Freddy vs. Jason is a movie famous for the incredible amount of time that it took to get made. It was first brought up in the mid-1980’s, around the time that the second Nightmare on Elm Street was hitting theaters and Freddy was beginning to become something of an icon. The Friday the 13th series was already successful by the time the latter franchise came along and people would start to wonder: Who would win in a fight, Freddy or Jason? The idea stuck. It never left. In the later years of the decade, the two studios behind the characters tried to work something out, but could not. Paramount owned Friday the 13th and New Line owned A Nightmare on Elm Street and each wanted to make more money on the movie than the other. It looked like the monster mash-up would be an impossibility until New Line bought the rights to the Friday the 13th series in 1990.
The two monsters finally lived under the same roof. In perhaps the first Avengers-style teaser, Freddy’s glove bursts up through the earth at the end of Jason Goes to Hell and promises that the fight fans have been waiting for is on its way. Yet it was still ten years before Freddy vs. Jason would finally hit theaters. During that time, the movie came close to happening on an almost yearly basis. Dozens of writers were hired to write and rewrite dozens of drafts. A lot of great ideas were born during that time, as well as a lot of weird ones. Here are some of the weirdest things from the various versions of Freddy vs. Jason that were almost made over the years.
Echoing the ending of Jason Goes to Hell, the earliest drafts of the Shannon and Swift script–which would eventually become the final film–saw a very different ending. Here, Freddy and Jason keep fighting and tearing at each other and the world goes dark around them. They slowly realize that they have woken up in Hell, pause to notice, and then prepare to keep fighting. Then, chains shoot out of the darkness and separate them. Pinhead from the Hellraiser franchise appears and asks, “Gentlemen, what seems to be the problem?” Which is an ending that would have had horror fans screaming, but couldn’t happen for a variety of reasons, not the least of them being that New Line did not own the rights to the Hellraiser series.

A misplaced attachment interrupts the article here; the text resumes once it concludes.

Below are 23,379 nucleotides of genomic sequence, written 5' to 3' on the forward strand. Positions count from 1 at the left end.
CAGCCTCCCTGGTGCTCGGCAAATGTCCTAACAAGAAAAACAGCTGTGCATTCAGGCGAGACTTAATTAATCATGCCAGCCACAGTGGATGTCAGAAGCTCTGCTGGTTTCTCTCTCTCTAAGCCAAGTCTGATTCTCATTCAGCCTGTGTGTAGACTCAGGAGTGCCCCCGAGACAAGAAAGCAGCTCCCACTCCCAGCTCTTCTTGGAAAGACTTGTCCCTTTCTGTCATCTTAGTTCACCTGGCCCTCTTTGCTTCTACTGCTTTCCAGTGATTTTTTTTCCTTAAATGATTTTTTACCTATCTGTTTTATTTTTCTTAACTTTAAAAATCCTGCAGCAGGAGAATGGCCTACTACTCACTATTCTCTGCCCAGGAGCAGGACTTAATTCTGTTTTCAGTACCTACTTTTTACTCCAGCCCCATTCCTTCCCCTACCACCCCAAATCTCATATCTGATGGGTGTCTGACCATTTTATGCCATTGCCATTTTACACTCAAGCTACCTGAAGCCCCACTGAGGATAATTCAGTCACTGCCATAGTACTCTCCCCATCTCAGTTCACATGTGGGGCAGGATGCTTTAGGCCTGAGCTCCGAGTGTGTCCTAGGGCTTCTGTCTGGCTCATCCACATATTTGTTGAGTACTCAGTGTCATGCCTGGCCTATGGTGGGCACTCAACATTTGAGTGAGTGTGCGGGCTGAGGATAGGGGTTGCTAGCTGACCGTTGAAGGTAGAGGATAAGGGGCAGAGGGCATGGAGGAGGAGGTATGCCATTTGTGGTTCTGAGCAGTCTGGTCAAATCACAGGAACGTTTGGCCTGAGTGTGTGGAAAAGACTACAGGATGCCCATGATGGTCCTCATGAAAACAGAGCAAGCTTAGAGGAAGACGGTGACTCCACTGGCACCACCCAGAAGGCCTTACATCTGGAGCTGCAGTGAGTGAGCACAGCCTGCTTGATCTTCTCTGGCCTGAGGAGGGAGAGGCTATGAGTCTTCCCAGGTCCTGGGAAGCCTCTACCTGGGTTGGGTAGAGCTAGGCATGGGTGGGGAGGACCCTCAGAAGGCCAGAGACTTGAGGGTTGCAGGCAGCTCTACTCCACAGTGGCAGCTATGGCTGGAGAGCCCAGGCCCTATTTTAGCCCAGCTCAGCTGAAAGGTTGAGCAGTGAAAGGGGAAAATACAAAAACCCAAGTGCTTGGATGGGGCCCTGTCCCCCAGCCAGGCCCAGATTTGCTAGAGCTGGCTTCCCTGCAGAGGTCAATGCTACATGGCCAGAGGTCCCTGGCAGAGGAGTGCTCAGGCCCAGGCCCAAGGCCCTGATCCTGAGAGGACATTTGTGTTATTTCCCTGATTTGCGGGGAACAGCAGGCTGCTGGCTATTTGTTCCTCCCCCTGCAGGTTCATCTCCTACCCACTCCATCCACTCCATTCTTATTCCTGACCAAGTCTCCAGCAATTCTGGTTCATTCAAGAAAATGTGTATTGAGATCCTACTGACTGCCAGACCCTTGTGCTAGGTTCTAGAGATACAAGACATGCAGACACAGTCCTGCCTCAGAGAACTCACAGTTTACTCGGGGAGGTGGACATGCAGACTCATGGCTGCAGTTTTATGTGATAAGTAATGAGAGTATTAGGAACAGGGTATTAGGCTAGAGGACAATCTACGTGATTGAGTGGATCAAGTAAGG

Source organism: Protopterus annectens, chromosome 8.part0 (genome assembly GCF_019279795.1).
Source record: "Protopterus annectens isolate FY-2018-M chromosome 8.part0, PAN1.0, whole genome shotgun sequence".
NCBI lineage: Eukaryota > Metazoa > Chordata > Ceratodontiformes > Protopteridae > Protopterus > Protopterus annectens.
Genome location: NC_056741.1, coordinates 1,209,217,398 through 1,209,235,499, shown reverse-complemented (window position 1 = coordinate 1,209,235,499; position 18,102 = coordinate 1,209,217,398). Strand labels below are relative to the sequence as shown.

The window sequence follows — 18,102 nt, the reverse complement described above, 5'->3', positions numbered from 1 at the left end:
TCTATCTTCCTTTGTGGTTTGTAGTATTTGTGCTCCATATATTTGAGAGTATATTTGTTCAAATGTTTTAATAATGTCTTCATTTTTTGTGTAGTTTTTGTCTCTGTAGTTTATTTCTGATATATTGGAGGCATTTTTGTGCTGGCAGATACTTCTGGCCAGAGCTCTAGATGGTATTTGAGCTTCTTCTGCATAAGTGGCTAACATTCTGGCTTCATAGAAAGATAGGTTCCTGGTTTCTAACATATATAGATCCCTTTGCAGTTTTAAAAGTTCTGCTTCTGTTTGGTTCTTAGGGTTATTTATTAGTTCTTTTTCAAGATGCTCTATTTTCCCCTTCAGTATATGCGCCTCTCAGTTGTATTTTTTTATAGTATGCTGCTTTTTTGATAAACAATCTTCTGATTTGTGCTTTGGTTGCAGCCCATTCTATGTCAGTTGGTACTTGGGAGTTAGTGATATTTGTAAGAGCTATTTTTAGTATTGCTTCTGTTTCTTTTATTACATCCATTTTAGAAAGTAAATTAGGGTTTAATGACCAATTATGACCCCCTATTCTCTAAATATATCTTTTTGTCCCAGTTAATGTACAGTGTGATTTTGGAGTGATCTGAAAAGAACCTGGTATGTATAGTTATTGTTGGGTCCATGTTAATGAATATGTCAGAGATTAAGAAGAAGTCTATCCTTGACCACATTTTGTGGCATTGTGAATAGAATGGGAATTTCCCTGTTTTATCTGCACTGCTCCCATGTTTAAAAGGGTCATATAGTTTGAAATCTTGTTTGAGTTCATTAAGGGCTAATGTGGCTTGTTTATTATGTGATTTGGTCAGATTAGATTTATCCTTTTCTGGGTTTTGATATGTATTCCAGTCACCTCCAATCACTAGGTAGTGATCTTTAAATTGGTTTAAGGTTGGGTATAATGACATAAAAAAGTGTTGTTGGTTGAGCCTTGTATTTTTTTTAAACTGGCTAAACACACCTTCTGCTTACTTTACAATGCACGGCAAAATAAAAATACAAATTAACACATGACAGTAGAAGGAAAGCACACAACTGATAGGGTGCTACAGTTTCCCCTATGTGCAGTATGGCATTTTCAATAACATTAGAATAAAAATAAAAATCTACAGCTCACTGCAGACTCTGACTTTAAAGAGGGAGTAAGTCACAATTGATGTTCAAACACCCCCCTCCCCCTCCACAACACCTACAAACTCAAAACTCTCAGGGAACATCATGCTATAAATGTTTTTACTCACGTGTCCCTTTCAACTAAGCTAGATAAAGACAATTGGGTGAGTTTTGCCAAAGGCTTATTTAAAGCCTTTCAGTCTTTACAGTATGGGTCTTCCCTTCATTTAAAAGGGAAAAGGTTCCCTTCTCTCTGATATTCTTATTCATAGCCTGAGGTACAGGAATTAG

Most of the Freddy vs. Jason drafts were dead-set on a pretty unfortunate story and head-scratching ways to bring the two monsters together. In one such instance, a girl is tormented by a Freddy-worshipping cult. While Freddy makes a few dream cameos in this version of the script, he is not a major part of the movie until the third act. Jason has it much worse. Here, Jason Voorhees is barely mentioned and never seen through the majority of the film. The lead character’s boyfriend is named Jason and that was apparently thought to be enough to satisfy most fans through the majority of the film. When Jason the boyfriend is killed later on, his heart is thrown into Crystal Lake where it resurrects Jason Voorhees, who then proceeds to battle Freddy.
In the only draft titled Jason vs. Freddy, to switch things around, Jason is a human character that the movies are actually based on. Mind you, at the time that most of these scripts were being written, New Nightmare was the most recent movie in either franchise. So this one was written to try and adhere to that film’s real-world approach. Freddy is still a character existing outside the Elm Street franchise and Jason has been reimagined as a serial killer who formed the basis for the boogeyman portrayed on screen. It’s weird to think of seeing him on trial for the insane number of murders he’s committed over the years, stranger even to imagine that the heroine of the film is Jason’s defense attorney. This version turns Jason into more of a tragic hero, making him seem less responsible for the things he has done. He even lets the heroes get away to safety before his climactic showdown with Freddy.
In some of the drafts over multiple versions of the concept, a backstory was applied to make the fight between Freddy and Jason mean more. In it, Freddy Krueger was revealed to be the counselor that allowed Jason Voorhees to drown. Not only that, but he is revealed to have molested Jason as a boy and that is why Jason kills. He projects Freddy’s face onto every victim, Freddy is the root of his troubles and killing Freddy will finally help him to put his past behind him. This was much more of a Lifetime movie, and I can only imagine how audiences would have reacted to this extremely confusing surprise when they flocked to see the feature in theaters.
In a film called Freddy vs. Jason the fight between the two icons had better be memorable when it finally happens. But some of the earliest drafts went a little too far in this department. In the Lewis Abernathy draft unfortunately titled Nightmare 13: Freddy Meets Jason, Jason and Freddy fall into a boxing ring in hell and an army of zombies gather to watch them as they fight. Their ring announcer is none other than Ted Bundy. This was the most head-scratching version of this movie to come dangerously close to getting made and remains extremely uncomfortable to think about.